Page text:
Choked with debris, the waves lapped at the fire-blackened hull boards left behind, and worse yet, bodies bobbed in the spaces between splintered wood. They quivered up, bobbing with each crest, clothing billowing around motionless limbs, and Ravee had to turn away with one hand pressed to her mouth to keep her meager breakfast down. The air smelled of burning softwood and singed flesh interwoven into an overpowering and inescapable tang which did nothing to help her constantly queasy belly.

“Gods above,” Captain Wret hissed under his breath. When Ravee peeked over her shoulder, she couldn’t miss how his knuckles had blanched white, his fingers clamped around the deck rail. “What happened here?”

The answer seemed very obvious: the worst. The lingering fear of anyone who took to the seas was a shipwreck, whether it be by pirate attack or by the unforgiving elements, and the evidence of just such a tragedy lay strewn around their vessel in the whitecaps. But no storms had darkened the sky in the past week, only a clear blue horizon with favorable winds. Pirates tended to strip the ships of both treasure and hostages before destroying them. Broken shards of porcelain dishes floated among the wood, and anyone searching for profit wouldn’t leave something of value like that behind. The knowledge should have helped to ease Ravee’s nerves, for they were far less safe with their trade cargo if pirates roamed the Oldal Sea. Still, the uneasiness was slow to dissipate.

As her stomach settled and stopped roiling at the grisly aftermath, Ravee turned back to peer over the ship’s side. If it hadn’t been pirates and couldn’t have been the weather, few other possibilities made sense. Ships didn’t simply spontaneously break apart, and the sea serpents had already entered their dormant months. A horrible stillness settled over the remains, as though not even the sun’s bright rays could touch the bloody mess.

“Look!” one of the deckhands yelled. “Rad-em colors!”

The man’s outburst prompted a scrambling of boots across slick boards as the sailors searched for something to reach the silk with. Eventually, the cloth floated near enough for a man to fish it out with one of the long deck mops, and while Ravee’s heart skipped at the sight of her countrymen’s flag, the shock paled in comparison to what came up after it. More silks, strung together on the single rope line, tangled together in a mess of clumped, torn fabric. Ravee had never heard of the countries sailing under a united banner, not even in the oldest orated history lessons. She whispered a prayer under her breath as the crewman struggled with the cord, grateful her hands weren’t visibly shaking.

Captain Wret pushed the sailor aside to grab at the bulk, and his hands were steadier than the deckhand’s had been. He pulled the Rad-em colors free, and then the rest one at a time, peeling the sopping layers apart until four flags lay spread across the deck. Four silk banners, fraying and burned on the right side as though they’d caught fire as the ship went down and only the briny seawater had stopped them from being completely devoured.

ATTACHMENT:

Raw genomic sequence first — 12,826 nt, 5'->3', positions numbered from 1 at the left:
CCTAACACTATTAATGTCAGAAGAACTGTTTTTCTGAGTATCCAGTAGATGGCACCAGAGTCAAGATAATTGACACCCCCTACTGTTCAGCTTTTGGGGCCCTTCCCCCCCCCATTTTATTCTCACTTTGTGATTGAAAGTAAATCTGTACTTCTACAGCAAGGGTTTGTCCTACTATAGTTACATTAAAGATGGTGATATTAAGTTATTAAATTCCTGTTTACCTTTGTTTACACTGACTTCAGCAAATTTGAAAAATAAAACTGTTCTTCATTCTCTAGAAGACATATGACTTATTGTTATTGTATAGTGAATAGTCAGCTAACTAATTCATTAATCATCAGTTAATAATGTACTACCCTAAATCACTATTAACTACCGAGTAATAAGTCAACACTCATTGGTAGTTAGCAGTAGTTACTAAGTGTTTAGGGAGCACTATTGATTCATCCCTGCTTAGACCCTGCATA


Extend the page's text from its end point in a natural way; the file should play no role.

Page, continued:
Four silk banners representing the kingdoms of the southern coastline.

Ravee’s stomach twisted again with a painful throb.

“Rad-em,” Wret said, pointing, “Chayd, Runon, and Joesar.”

“Impossible,” one of the men argued. “They’d never sail together like this, and under united colors?”

All the flags had been displayed on a single vessel, and to have such a bold showing could mean only one thing.

“They were on official business,” Ravee whispered, speaking before she could stop herself. Wret’s head snapped in her direction, his eyes sharp, but he didn’t stop her from continuing, which was something. “In an official capacity.”

“Yes,” Wret said. “They were traveling as ambassadors. Peaceful ones, likely, given the treaty negotiations.”

“Who would attack a ship containing peaceful representatives from all four of the coastal kingdoms?” the sailor nearest to Ravee asked.

Wret’s gaze shifted to the broken, charred pieces of the ship still floating out on the sea. “The easiest way to answer that is to figure out where they were going.”

Then his expression morphed, cycling through surprise and shock before hardening in resolve. He crossed to the rail with long steps and hesitated only for a moment, scanning the water before shouting, “Get a lifeboat dropped! Someone’s alive down there.”

In the resulting chaos, Ravee was pushed back, shoulders bumping into her arms with such force her skin would bruise. She couldn’t see around the sailors to confirm for herself, and she knew better than to try to fight it; Captain Wret was displeased enough already to have her aboard his ship accompanying her family’s goods and hadn’t bothered to keep his feelings quiet. Making her presence known could result in banishment to the belowdecks sleeping quarters afforded to her.

A lifeboat splashed down into the sea and a few of the sailors started up nervous muttering, but it wasn’t until several moved to the rigging that Ravee felt confident enough to slip through the small crowd to the railing again.

The sailors in the lifeboat were pulling a body out of the water, and despite Wret’s earlier outcry, the man looked very dead to Ravee. He didn’t so much as twitch as the sailors rowed toward the ship’s side and prepared the dinghy to be lifted back up. When one of the crew hauled the man over the rail and deposited him onto the deck, his head lolled lifelessly to one side. Bits of his shirt had been eaten away by the flames and a nasty-looking cut sliced across his forehead, the red of the still flowing blood mingling with the sea water clinging to his skin. The sailors spent a long moment staring at him in silence.